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At work on KM standards

The AIIM'99 show in Atlanta might be a little early to get a glimpse of knowledge management standards, but AIIM International (www.aiim.org) is working on that issue through several projects and will be talking about them, holding meetings and seeking attendee input at the show's Standards Pavilion, according to Marilyn Wright, VP of standards and technical services for AIIM.

That active work is no longer going on directly with the Knowledge Management Consortium (www.km.org). The organizations, which announced plans to work together on achieving ANSI/ISO certification on knowledge management standards and held a Knowledge Management Forum in Washington in late January, have severed some ties.

AIIM is pursuing the following projects, which the combined organizations addressed in study groups in Washington: reaching a consensus on what knowledge management is, a glossary of terms involved in the market (a planned addendum to AIIM's TR2 glossary), how to design an RFP for KM systems, and how to model KM in an organization.

The gray area is who will work on those projects. Just over a hundred people attended the forum in Washington, some members of the KMC and some of AIIM. AIIM has decided to continue that work at its show in Atlanta, with an invitation to all who participated in Washington, but without formally working with the KMC.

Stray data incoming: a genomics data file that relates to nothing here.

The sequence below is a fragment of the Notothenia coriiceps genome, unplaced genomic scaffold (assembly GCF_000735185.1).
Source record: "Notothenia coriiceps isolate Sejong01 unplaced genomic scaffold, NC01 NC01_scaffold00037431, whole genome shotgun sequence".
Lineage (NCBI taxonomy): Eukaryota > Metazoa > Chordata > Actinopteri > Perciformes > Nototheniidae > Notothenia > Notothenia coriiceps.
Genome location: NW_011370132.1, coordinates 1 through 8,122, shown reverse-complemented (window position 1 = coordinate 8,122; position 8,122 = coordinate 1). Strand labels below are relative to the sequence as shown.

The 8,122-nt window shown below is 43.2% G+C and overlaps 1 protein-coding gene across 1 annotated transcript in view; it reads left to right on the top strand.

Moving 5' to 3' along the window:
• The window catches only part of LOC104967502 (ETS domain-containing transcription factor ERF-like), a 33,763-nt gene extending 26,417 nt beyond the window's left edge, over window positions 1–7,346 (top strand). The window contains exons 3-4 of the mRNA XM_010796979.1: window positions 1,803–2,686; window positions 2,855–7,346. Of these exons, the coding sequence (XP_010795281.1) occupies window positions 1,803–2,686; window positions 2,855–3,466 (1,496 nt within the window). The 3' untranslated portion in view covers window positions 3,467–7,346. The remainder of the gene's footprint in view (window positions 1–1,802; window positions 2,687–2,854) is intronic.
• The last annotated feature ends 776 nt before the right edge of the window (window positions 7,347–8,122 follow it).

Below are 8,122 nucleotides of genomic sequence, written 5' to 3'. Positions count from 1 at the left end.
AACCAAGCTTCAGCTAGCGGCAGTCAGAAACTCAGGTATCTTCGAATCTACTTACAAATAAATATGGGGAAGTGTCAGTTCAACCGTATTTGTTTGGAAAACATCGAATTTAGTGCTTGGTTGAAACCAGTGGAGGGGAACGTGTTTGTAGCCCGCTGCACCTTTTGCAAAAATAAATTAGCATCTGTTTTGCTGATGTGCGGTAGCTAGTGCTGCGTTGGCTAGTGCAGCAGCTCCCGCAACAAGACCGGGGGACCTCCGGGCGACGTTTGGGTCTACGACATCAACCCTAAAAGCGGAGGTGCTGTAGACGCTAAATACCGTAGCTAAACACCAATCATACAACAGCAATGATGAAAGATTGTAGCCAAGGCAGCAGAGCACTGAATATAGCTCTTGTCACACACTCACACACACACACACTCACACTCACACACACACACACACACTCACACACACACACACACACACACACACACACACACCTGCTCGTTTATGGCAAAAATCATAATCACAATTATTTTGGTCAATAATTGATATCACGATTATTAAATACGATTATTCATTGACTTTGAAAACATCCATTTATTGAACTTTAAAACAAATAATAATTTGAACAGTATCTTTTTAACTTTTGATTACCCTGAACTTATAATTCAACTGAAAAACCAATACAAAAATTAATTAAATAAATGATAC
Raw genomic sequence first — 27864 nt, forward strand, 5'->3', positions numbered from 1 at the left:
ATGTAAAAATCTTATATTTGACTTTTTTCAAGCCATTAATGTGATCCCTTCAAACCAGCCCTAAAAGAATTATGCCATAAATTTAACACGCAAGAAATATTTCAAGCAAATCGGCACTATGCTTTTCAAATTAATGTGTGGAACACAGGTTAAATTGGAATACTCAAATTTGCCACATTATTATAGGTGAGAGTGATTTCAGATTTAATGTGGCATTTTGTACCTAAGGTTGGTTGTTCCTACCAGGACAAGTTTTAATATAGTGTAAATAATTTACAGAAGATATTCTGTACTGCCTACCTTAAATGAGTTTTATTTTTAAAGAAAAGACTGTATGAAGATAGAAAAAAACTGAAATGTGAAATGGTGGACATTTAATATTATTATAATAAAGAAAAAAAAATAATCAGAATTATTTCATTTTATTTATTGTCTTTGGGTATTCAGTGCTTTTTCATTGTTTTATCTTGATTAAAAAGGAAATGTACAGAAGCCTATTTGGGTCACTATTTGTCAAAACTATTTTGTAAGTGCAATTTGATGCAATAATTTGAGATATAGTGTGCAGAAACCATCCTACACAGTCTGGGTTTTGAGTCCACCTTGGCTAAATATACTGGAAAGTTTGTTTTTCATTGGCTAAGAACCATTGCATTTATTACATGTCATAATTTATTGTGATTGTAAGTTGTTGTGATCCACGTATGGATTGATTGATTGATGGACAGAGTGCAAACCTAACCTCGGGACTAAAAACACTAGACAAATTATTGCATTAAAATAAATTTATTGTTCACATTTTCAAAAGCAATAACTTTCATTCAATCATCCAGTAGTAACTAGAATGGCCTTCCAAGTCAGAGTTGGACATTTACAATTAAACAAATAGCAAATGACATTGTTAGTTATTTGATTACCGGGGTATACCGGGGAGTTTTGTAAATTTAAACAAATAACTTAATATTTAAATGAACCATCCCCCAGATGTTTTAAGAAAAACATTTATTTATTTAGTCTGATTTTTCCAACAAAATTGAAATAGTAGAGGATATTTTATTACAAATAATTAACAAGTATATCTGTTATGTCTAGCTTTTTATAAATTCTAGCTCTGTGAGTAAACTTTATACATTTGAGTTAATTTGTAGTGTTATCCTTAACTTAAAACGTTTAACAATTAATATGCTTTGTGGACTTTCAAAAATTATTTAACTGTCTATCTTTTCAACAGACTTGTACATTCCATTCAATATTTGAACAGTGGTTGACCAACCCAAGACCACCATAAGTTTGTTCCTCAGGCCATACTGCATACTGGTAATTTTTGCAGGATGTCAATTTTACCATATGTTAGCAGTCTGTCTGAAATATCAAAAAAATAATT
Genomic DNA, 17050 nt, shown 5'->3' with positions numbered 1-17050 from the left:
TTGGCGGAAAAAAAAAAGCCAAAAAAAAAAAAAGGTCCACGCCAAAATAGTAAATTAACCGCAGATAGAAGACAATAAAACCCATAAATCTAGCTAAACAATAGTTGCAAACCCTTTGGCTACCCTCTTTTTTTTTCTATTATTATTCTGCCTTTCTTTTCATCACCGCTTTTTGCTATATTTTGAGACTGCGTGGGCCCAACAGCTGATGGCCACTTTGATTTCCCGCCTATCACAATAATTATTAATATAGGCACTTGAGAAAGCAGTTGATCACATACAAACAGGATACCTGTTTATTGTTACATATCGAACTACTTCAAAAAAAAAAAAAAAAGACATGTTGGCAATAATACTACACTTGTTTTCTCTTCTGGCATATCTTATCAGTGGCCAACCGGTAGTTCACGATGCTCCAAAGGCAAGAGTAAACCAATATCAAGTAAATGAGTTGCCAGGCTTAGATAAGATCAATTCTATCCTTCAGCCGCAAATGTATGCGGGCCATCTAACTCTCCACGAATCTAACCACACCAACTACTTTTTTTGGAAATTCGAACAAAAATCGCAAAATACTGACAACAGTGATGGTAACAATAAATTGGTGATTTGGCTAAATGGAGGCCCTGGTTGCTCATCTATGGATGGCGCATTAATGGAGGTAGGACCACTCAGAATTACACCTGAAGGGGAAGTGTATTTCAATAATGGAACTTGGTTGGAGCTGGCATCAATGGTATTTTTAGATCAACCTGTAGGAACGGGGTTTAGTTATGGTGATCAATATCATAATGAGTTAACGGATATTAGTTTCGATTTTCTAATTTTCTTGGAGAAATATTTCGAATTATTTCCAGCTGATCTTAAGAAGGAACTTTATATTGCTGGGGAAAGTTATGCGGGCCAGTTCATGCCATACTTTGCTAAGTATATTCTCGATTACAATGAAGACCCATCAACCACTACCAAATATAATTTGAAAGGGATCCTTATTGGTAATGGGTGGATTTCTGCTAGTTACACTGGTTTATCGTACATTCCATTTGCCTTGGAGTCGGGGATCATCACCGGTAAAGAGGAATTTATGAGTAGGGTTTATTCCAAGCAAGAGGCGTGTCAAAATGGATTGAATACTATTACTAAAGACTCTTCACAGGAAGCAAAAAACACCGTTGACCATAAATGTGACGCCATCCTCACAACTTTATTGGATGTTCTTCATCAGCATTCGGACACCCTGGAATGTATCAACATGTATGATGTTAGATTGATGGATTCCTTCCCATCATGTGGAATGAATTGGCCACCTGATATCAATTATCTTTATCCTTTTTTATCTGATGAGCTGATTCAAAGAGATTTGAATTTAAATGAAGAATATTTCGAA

According to KMC President Ed Swanstrom, "We are the ones who started these committees and provided the people and the content. All of the signed-up members of these committees are KMC members. We are, though, deciding whether or not we will continue to support these AIIM committees."

The KMC will continue working on those projects and others. AIIM has invited the KMC to submit that additional work through AIIM for ANSI/ISO certification when it is complete, but, according to Swanstrom, the KMC is in the process of becoming certified with the help of another ANSI/ISO organization that is "more KM-like than AIIM."

The organizations take two rather different approaches to KM--AIIM, a technology focus, and the KMC, an academic and scientific focus.

No matter how it happens and who does it, it appears that the time has come for standards work. As KMWorld reported on page one of the February issue, other organizations, including the IBM-driven Institute for Knowledge Management, are working in similar areas.

"The feedback we are getting is that (our members) would like to see some standards work begun with knowledge management," said Wright, who added that developing standards is a time-consuming process and that KM standards are probably a year or two away.

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